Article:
7 Reasons to use a Realtor:
1. Understand potential restrictions of the property. I recently heard a story from a friend at the city development office in Austin Texas. A couple had saved up for their retirement. They wanted to retire and live out in the hill country. They went to the foreclosure auctions. At the auction they purchased a lot for 500,000. It had great views and they were going to build their dream house on it. They had researched the lot before the auction and found it was zoned SFR which means a single family residence can be built on it. After purchasing the lot they started plans to build their retirement house. At this time they discovered the lot was in the 25 year floodplain. My friend at the city development office explained that the lot could not be built on and was basically worthless.
2. Know about new developments that might affect a properties value. A good realtor will know of proposed new developments that might affect different properties in which a buyer is interested. Whether these developments are positive or negative can be valuable information when weighing different housing options.
3. Find potential problems with a property. It is always a good idea to have a home inspector look at a potential house. However, a Realtor is a good first line of defense to see if a house has inherent problems. A Realtor that can know about common problems, such as foundation or electrical, that affect a particular neighborhood.
4. Understand contracts specifics. Whenever you buy or sell a house you are entering into a large personal transaction. It helps to have someone on your side that deals with these types of transactions on a daily basis. A Realtor can help you understand contracts and can explain what is typical for your area. The most common pitfall into which I see unrepresented buyers fall is to become involved in an atypical contract that is not to their benefit. For instance a seller will sign an offer that has an option period that is 4 times longer than what is typical. A buyer might put in offers on multiple properties with long option periods. The buyer will wait and see if the market appreciates. If the market has appreciated the buyer buys the house at now and undervalued price. If the market has gone down the buyer walks away.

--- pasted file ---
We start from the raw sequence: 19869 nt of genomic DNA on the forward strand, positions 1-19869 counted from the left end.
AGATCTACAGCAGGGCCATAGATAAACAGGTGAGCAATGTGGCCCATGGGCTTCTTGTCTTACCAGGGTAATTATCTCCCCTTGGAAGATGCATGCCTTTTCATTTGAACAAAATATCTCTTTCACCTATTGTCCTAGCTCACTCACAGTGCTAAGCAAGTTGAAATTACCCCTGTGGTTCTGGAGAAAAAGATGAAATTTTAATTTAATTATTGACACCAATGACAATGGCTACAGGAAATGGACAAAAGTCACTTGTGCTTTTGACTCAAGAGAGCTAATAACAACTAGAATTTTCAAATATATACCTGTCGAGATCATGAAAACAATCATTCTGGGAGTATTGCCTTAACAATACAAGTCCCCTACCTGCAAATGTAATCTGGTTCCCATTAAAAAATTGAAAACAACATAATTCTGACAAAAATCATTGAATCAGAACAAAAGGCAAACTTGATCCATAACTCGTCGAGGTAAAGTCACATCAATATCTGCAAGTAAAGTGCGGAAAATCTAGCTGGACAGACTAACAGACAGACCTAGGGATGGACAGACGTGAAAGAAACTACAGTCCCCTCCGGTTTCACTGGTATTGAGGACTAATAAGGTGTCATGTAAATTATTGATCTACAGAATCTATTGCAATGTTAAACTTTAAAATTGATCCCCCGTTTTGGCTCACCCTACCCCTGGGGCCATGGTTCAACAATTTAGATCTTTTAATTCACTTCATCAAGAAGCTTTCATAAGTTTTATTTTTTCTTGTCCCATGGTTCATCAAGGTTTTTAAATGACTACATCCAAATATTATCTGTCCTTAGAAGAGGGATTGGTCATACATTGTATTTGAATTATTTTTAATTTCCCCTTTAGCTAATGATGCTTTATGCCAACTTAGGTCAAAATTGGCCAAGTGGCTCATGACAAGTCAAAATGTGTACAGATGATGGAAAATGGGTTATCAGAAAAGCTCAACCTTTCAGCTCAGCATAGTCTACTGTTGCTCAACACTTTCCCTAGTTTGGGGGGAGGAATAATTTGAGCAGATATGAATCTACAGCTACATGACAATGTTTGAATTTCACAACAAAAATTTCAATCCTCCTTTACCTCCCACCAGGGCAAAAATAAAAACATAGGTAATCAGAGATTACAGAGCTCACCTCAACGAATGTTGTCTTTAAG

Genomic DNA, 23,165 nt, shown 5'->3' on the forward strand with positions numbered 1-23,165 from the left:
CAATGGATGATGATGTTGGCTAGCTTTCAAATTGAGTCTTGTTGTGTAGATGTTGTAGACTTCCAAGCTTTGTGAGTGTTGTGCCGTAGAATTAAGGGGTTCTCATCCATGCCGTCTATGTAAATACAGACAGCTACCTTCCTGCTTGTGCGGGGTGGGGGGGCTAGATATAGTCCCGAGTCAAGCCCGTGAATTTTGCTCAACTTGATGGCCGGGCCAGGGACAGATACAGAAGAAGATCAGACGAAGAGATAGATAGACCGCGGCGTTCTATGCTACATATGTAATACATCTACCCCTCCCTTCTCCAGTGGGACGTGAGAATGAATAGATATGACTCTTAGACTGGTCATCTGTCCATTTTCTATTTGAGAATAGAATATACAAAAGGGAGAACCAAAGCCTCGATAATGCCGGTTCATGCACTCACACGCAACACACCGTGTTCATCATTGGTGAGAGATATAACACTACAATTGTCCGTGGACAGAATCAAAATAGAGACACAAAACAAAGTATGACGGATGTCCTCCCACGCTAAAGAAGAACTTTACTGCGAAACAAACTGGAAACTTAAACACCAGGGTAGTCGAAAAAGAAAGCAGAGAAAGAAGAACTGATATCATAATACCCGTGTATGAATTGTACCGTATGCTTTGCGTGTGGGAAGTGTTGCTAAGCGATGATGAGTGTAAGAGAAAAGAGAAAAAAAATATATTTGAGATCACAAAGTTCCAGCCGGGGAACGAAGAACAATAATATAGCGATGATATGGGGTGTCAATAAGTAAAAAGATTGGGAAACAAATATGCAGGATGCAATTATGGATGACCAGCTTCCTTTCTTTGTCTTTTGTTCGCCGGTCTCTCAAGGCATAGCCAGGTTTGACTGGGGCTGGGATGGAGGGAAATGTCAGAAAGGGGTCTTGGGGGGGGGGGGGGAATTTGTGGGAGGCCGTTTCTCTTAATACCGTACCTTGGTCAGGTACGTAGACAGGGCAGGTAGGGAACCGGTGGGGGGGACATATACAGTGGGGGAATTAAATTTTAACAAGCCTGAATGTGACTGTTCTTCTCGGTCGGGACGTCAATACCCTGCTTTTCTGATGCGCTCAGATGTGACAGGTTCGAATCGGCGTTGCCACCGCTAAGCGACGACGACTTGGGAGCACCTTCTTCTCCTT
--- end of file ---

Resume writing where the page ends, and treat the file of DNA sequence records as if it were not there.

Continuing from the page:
5. Misperception of a benefit of going it alone. Buyers frequently think that by not using a buyers agent they will get a better deal from the seller. In most situation the listing agent asks for 6 percent from the seller. If a buyer comes with an agent the listing agent splits the 6 percent with the buyers agent. If an unrepresented buyer comes the listing agent keeps the whole 6 percent. On the selling side, For Sale By Owners (FSBO) often think they are saving alot of money by avoiding a listing agent. Nationally, FSBO homes sell for 14 percent less than agent listed homes in the same neighborhoods. In addition alot of FSBO's still end up having a buyers agents involved. There is also money spent on advertising. Since an agent has experience marketing homes the agent often can spend money more effectively on advertising. Agents often know which advertising sources produce the most potential buyers.
6. Save time when looking for listings. Looking for listings without an agent can take up large chunks of time. When looking with an agent you can see several homes in a few hours. When going it alone you have to call the listing agent for each house and wait at the house for the agent to arrive and open up the house. In addition agents often know houses which are not listed or may have already identified potential problems with a particular house of interest.
7. Insure Security. When a home is listed with a broker, agents coming to the house have to usually log in. This allows the listing agent to keep a record of every party coming into the house. Since their business is on the line, agents are more likely to protect the house from damage or theft. For a variety of reasons, it is generally not a good idea to have random people you do not know come into your house. Often sellers simply have a phone number, but that phone could be their house, a friend's house, a pay phone, or even a stolen phone.
Dawn Krantz-Private Label Realty